•       This problem is particularly acute in education settings, where relatively lengthy and long-term services are required. Regarding tertiary education for deaf students, there exist no governmental policies on the provision of sign interpretation services to deaf signing students. Whether interpretation is offered depends entirely on the decisions of individual institutions, which need to take into consideration their own financial resources, and the allocation thereof. As a result, it is not uncommon to see deaf students quitting post-secondary education programs, from diploma up to PhD level, due to a lack of interpretation services.
     
    •       Because of insufficient full-time positions, and an unclear career prospect, many hearing people with good signing skills prefer not to work as full-time interpreters. The fluent hearing signers, including native signers who were born to deaf parents, opt for other career paths with better prospects and stable income. They can only serve as freelancers or volunteers in their spare time. Such a lack of career prospects has been a big hurdle to the professionalization of sign language interpretation in Hong Kong.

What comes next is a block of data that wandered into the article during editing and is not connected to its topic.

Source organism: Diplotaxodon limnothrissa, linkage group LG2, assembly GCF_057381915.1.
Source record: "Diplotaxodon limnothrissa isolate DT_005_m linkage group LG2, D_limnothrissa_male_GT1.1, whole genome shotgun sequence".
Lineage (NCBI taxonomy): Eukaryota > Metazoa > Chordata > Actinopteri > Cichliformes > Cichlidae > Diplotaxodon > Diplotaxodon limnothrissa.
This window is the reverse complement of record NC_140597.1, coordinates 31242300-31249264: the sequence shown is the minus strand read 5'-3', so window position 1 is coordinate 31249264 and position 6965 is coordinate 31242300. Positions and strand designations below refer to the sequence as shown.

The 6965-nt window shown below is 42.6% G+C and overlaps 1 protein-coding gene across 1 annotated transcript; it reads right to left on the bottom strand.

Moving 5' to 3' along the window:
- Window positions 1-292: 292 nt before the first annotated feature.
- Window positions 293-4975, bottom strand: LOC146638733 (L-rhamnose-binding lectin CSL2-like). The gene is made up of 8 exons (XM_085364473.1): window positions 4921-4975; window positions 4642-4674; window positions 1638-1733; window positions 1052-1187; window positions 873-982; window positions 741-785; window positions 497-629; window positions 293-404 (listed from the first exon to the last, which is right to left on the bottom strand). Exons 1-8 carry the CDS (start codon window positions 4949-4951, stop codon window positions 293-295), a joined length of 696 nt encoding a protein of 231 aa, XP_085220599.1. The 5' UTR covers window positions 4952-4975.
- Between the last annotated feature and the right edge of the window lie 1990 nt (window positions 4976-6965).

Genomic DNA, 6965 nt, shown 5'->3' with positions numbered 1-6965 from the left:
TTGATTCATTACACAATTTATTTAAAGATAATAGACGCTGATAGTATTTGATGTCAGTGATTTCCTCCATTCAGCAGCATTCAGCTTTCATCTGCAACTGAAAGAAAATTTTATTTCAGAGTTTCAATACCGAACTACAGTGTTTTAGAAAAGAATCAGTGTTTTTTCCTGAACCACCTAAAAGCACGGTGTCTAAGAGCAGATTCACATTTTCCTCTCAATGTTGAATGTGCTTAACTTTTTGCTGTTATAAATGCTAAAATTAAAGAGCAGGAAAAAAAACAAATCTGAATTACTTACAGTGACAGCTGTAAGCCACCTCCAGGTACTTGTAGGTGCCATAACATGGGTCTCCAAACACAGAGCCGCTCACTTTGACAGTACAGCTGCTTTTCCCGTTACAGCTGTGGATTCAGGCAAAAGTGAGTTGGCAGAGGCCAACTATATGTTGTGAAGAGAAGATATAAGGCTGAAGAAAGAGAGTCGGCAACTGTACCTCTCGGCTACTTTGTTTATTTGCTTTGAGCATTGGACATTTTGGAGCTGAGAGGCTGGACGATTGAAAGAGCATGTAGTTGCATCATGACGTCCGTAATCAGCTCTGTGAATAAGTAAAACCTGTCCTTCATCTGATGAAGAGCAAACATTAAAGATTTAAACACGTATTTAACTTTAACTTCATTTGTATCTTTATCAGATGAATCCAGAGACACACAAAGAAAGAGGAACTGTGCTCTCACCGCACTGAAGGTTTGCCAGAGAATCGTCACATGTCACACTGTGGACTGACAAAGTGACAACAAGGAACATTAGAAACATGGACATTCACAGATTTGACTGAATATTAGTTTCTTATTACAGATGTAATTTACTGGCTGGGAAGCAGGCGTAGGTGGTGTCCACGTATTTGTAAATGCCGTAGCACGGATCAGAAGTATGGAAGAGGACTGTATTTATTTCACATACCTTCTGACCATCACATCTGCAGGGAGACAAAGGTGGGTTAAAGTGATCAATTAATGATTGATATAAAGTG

•       Apart from the lack of full-time interpreters, our recent survey has a few more notable findings. First, there is a growing body of deaf interpreters. We received responses from 31 deaf interpreters who are engaging in a variety of interpretation contexts, for example, from text to signs, between two sign languages, team interpreting with hearing interpreters to ensure that the signed messages are grammatical and look natural to the eyes of the deaf audience. Deaf interpreters are commonly found in many other developed countries, and they are deemed essential to enhance the interpretation quality in general. It is encouraging to see Hong Kong catching up in this aspect. 
    •       Another noteworthy finding is that 60% of our respondents are under the age of 45. Besides, 46% of our respondents have less than five years of experience. These younger and less experienced interpreters are in great need of professional training, support and job opportunities. In fact, when asked what their most pressing needs were, nearly 80% said they needed a stronger professional network to support their practice and development; nearly 68% would like to get professional training, and more than half wish to have more job opportunities. 
    •       To support the professional development of sign language interpretation, many things need to be done. Our research centre offers a professional diploma of sign interpretation training at QF Level 4. Besides, over the years, our centre has been building sign language online resources that not only enrich the general knowledge of the Deaf community but also serve as good learning materials for interpreters in specific areas such as medical knowledge, sex-related concepts, mental health issues, as well as legal basics. However, our efforts must be accompanied by strong government commitment, as well as collaboration with different stakeholders at the societal level, in order to enhance sign interpretation services in Hong Kong, both in terms of quantity and quality, in the years to come.